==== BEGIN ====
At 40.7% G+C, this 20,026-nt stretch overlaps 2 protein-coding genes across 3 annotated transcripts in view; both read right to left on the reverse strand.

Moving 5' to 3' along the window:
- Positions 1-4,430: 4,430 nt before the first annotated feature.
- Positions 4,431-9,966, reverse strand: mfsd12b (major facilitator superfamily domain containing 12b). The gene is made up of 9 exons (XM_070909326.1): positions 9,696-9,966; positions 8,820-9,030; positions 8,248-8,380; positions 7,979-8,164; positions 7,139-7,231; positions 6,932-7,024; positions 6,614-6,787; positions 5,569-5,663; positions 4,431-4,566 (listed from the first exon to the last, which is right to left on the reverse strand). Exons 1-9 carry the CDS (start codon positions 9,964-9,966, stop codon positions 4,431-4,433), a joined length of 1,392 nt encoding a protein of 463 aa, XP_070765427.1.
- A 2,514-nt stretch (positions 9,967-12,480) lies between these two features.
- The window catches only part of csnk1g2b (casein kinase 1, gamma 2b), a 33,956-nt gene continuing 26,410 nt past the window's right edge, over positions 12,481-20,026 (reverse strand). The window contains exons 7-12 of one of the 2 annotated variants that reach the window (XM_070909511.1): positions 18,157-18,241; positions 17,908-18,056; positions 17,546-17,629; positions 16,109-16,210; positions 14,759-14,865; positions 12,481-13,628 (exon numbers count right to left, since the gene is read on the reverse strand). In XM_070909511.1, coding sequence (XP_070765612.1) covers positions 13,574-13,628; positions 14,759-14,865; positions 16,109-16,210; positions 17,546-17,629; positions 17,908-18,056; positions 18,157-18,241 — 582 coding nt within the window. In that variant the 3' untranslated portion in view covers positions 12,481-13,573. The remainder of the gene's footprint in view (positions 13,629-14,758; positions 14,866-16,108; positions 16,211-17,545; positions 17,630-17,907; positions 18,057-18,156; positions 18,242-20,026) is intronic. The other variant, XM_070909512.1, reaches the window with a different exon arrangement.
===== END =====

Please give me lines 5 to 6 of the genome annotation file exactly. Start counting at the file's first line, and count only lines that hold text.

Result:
- A 2,514-nt stretch (positions 9,967-12,480) lies between these two features.
- The window catches only part of csnk1g2b (casein kinase 1, gamma 2b), a 33,956-nt gene continuing 26,410 nt past the window's right edge, over positions 12,481-20,026 (reverse strand). The window contains exons 7-12 of one of the 2 annotated variants that reach the window (XM_070909511.1): positions 18,157-18,241; positions 17,908-18,056; positions 17,546-17,629; positions 16,109-16,210; positions 14,759-14,865; positions 12,481-13,628 (exon numbers count right to left, since the gene is read on the reverse strand). In XM_070909511.1, coding sequence (XP_070765612.1) covers positions 13,574-13,628; positions 14,759-14,865; positions 16,109-16,210; positions 17,546-17,629; positions 17,908-18,056; positions 18,157-18,241 — 582 coding nt within the window. In that variant the 3' untranslated portion in view covers positions 12,481-13,573. The remainder of the gene's footprint in view (positions 13,629-14,758; positions 14,866-16,108; positions 16,211-17,545; positions 17,630-17,907; positions 18,057-18,156; positions 18,242-20,026) is intronic. The other variant, XM_070909512.1, reaches the window with a different exon arrangement.